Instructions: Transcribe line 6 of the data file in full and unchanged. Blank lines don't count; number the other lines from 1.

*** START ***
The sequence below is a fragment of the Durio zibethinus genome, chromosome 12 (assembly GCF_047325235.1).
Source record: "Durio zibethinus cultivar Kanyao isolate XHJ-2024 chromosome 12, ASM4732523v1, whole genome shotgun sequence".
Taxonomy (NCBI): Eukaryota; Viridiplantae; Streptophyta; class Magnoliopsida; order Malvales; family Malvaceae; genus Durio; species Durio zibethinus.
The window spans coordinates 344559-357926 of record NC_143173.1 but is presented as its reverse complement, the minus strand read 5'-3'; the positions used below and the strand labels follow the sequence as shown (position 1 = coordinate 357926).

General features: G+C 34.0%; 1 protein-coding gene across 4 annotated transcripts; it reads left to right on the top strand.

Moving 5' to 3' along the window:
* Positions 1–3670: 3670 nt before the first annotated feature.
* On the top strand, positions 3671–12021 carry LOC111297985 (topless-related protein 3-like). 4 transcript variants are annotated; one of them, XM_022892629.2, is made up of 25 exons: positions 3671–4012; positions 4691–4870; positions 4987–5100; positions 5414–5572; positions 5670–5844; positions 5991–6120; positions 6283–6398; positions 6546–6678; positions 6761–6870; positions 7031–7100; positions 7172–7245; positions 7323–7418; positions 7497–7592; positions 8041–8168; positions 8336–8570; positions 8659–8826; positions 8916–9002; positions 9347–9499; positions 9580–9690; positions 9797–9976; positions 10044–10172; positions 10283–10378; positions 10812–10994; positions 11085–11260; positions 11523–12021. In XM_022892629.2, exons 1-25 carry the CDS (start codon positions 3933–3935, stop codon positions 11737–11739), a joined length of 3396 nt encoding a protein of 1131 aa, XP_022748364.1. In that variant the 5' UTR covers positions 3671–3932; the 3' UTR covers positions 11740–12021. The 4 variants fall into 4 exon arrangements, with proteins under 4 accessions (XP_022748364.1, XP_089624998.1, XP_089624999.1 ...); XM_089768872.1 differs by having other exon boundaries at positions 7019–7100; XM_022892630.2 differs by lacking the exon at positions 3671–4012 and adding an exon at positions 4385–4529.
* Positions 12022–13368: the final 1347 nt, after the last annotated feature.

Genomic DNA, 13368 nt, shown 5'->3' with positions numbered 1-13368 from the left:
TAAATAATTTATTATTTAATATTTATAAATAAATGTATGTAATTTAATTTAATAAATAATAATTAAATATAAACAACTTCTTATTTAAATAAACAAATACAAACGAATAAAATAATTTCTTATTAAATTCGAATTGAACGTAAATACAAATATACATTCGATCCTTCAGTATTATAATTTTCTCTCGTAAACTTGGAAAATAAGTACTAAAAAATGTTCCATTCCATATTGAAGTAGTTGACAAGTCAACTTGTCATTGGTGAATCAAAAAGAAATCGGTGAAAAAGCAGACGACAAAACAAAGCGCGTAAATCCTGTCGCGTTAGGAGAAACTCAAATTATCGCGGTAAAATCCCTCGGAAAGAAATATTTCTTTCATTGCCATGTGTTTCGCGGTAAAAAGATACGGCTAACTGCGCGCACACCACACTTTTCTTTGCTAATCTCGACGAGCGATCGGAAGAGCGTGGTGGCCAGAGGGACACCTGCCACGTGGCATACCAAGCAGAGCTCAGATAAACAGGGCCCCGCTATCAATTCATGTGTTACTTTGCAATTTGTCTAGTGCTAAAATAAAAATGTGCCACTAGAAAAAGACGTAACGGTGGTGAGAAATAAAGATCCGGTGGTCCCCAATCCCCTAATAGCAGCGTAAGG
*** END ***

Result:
Moving 5' to 3' along the window: